-Budgets are constantly increasing in the face of GDPs that are rather deflated, but artificially inflated by manipulation (administrative production, integration of illicit work, even criminal activities which, of course, do not contribute anything to taxation and distort the assessment).
Increased concentration of political, economic and financial decision-making powers in the hands of fewer and fewer people.
-The concentration of wealth among an increasingly small number of increasingly wealthy people. According to Oxfam, " the share of world heritage held by the richest 1 %s had increased from 44 %s in 2009 to 48 %s in 2014, and will exceed 50 %s in 2016"..
-The constitution of financial or monetary "reserves".
-Management delegation.

It is clear in France, the USA or Japan, in most countries, and currently particularly in Greece, that political leaders do not know how to solve problems, the solution of which is entrusted to them by the citizens. That in election campaigns they promise to reduce unemployment, to ensure the sustainability of social systems ... That when they come to power no results are obtained. That to try to achieve this, they increase budgets and taxes in order to develop their projects and "give themselves the means".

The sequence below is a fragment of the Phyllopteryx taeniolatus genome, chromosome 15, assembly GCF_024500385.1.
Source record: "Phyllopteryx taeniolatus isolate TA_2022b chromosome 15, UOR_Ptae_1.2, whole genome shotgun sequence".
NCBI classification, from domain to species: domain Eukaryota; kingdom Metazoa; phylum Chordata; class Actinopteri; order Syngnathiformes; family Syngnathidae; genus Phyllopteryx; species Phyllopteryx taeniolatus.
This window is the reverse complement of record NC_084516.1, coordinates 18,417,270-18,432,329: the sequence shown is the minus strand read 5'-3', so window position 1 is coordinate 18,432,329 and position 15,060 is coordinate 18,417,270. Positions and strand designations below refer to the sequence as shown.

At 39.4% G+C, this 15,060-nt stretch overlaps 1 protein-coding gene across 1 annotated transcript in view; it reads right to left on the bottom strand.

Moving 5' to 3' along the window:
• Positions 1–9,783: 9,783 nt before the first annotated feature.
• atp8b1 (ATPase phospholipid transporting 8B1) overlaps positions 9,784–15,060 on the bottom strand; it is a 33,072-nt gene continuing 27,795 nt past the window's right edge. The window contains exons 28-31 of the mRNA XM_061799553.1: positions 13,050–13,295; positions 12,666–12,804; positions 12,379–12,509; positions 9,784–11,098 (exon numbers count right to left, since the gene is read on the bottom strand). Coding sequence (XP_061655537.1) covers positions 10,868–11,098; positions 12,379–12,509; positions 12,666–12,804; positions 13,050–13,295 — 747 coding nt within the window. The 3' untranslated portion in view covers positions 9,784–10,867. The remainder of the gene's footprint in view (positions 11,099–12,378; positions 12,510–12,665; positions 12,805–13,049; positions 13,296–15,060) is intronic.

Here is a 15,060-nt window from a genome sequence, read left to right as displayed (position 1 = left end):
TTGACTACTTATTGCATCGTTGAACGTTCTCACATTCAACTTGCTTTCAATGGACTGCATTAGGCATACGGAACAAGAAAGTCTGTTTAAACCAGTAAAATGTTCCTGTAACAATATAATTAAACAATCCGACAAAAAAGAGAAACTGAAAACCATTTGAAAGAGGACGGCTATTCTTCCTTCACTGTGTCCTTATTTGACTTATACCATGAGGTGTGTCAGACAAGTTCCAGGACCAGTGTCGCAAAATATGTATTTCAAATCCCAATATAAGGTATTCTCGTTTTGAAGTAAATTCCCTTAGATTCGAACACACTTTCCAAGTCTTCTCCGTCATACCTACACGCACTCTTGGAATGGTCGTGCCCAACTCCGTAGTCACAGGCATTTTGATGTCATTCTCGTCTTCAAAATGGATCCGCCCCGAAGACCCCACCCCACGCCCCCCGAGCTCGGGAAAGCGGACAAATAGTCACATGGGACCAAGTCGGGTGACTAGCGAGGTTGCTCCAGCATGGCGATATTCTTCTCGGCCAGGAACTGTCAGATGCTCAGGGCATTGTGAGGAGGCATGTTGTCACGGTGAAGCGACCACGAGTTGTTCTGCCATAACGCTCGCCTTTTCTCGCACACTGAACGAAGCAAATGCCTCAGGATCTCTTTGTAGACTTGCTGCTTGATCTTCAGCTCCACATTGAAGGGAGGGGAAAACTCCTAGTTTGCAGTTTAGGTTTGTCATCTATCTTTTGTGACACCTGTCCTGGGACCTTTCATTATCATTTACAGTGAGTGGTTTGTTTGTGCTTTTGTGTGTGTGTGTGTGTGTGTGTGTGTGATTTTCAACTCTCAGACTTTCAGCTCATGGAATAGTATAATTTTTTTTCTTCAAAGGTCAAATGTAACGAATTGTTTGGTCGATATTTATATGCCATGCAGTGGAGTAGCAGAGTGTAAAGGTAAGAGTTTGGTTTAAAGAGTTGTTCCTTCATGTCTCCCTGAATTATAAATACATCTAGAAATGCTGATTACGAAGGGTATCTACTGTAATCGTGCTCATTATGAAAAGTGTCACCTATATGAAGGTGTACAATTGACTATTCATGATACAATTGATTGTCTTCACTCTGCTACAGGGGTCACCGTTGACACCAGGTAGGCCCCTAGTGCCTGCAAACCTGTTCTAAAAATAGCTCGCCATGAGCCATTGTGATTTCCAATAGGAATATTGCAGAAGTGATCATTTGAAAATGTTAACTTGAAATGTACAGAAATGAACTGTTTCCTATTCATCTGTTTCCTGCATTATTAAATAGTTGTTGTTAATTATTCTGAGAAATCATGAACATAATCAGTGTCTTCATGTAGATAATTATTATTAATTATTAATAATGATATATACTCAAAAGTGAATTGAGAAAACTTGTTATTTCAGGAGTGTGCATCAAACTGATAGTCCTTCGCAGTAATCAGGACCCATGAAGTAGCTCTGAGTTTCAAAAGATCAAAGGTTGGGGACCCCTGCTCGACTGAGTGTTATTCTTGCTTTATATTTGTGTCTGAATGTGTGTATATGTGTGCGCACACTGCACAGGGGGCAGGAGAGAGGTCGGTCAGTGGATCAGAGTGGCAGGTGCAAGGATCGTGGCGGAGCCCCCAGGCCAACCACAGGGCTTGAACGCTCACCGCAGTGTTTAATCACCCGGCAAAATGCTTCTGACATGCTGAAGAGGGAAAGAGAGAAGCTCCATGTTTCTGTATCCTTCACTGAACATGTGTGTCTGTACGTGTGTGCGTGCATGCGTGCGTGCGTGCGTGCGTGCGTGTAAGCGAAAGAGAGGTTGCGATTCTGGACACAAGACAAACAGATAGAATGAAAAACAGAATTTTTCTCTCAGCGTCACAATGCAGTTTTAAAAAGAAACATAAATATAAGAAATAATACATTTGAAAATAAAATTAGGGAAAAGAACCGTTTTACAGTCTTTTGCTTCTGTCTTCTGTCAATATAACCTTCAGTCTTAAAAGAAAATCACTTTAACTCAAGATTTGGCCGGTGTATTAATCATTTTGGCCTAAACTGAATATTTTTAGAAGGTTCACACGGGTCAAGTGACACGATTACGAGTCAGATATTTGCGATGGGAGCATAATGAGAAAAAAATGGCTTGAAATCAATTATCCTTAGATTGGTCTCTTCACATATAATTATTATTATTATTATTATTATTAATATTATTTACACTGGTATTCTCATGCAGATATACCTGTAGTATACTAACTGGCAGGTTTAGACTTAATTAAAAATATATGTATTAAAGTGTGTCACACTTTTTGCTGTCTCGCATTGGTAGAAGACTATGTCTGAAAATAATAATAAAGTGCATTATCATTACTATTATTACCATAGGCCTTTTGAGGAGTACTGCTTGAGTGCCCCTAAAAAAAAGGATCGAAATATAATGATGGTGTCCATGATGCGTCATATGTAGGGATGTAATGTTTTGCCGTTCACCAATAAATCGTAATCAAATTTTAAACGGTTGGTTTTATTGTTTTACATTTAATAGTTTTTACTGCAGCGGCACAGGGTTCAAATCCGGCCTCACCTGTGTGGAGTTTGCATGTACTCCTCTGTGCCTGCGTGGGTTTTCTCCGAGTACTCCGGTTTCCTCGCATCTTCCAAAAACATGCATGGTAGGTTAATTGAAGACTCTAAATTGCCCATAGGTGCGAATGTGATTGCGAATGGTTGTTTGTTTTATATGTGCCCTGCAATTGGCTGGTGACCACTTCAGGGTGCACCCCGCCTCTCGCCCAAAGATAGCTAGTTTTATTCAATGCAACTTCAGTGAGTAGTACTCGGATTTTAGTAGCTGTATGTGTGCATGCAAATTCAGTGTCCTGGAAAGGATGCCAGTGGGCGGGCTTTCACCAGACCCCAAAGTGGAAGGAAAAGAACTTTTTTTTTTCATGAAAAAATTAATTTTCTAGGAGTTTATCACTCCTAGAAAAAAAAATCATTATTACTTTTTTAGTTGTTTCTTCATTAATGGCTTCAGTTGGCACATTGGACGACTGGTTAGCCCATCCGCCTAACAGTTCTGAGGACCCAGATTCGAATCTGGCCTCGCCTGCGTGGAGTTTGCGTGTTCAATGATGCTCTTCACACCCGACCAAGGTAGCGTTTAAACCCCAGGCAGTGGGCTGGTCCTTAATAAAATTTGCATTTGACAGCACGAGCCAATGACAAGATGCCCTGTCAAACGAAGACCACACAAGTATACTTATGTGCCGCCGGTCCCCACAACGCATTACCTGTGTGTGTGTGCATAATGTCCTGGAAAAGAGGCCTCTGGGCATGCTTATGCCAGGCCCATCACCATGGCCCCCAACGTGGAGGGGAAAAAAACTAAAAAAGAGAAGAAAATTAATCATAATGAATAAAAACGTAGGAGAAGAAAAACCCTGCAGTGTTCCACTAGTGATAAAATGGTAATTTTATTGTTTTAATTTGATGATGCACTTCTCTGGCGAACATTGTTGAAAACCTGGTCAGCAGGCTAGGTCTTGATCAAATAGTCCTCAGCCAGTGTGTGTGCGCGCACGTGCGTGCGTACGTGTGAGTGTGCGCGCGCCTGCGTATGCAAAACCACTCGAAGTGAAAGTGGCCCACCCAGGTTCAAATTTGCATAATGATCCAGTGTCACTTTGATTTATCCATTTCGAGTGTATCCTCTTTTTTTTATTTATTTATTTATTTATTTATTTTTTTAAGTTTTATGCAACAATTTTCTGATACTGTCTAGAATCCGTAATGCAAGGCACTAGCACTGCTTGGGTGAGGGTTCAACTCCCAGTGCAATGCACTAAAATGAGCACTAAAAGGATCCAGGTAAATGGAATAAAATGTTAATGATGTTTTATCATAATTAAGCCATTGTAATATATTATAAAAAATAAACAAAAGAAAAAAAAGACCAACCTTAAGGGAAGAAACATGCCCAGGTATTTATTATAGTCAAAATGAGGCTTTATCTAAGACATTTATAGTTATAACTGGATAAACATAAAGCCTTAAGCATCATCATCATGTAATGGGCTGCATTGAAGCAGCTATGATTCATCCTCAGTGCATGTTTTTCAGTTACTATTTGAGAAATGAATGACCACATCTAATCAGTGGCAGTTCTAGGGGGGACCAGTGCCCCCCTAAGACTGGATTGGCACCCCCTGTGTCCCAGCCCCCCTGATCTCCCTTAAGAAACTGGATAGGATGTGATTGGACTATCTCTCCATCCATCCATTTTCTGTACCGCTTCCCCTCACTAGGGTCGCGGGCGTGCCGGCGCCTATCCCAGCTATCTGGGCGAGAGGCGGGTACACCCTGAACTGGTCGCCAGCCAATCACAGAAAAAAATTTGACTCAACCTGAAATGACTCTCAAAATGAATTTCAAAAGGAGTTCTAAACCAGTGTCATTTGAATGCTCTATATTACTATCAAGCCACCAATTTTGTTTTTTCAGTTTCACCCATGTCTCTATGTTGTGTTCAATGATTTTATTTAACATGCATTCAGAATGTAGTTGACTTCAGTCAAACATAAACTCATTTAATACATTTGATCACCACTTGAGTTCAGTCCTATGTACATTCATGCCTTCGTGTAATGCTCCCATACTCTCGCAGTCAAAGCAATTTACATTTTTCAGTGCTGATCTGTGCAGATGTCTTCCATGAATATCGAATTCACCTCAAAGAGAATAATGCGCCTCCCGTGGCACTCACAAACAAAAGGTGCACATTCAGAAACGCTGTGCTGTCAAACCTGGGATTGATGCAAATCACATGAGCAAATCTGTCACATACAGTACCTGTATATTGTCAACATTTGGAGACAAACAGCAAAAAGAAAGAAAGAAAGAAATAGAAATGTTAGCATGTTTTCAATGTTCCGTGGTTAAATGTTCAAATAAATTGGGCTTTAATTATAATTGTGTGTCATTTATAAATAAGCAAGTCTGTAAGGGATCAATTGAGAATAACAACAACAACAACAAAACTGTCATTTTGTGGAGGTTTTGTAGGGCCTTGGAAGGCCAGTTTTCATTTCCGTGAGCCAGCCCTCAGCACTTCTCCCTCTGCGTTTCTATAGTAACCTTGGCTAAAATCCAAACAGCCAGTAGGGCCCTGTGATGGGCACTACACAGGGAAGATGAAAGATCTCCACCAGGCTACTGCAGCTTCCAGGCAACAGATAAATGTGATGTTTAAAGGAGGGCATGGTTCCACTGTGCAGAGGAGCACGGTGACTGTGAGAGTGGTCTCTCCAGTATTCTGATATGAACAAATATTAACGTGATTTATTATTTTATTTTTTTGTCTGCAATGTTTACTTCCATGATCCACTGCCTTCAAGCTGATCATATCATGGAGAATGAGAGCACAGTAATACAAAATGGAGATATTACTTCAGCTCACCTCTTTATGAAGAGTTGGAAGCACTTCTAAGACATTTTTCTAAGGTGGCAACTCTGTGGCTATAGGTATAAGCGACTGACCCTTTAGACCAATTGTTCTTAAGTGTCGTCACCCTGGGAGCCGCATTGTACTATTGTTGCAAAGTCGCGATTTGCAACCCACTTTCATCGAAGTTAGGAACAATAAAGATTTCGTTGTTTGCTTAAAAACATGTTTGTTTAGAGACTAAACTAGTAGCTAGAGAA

When they see that their strategy is in vain, they judge their agents and administrations to be ineffective, multiplying the feedback, information and power, discouraging the agents by depriving them of any possibility of real action in the field. Whereas it is the method that is wrong.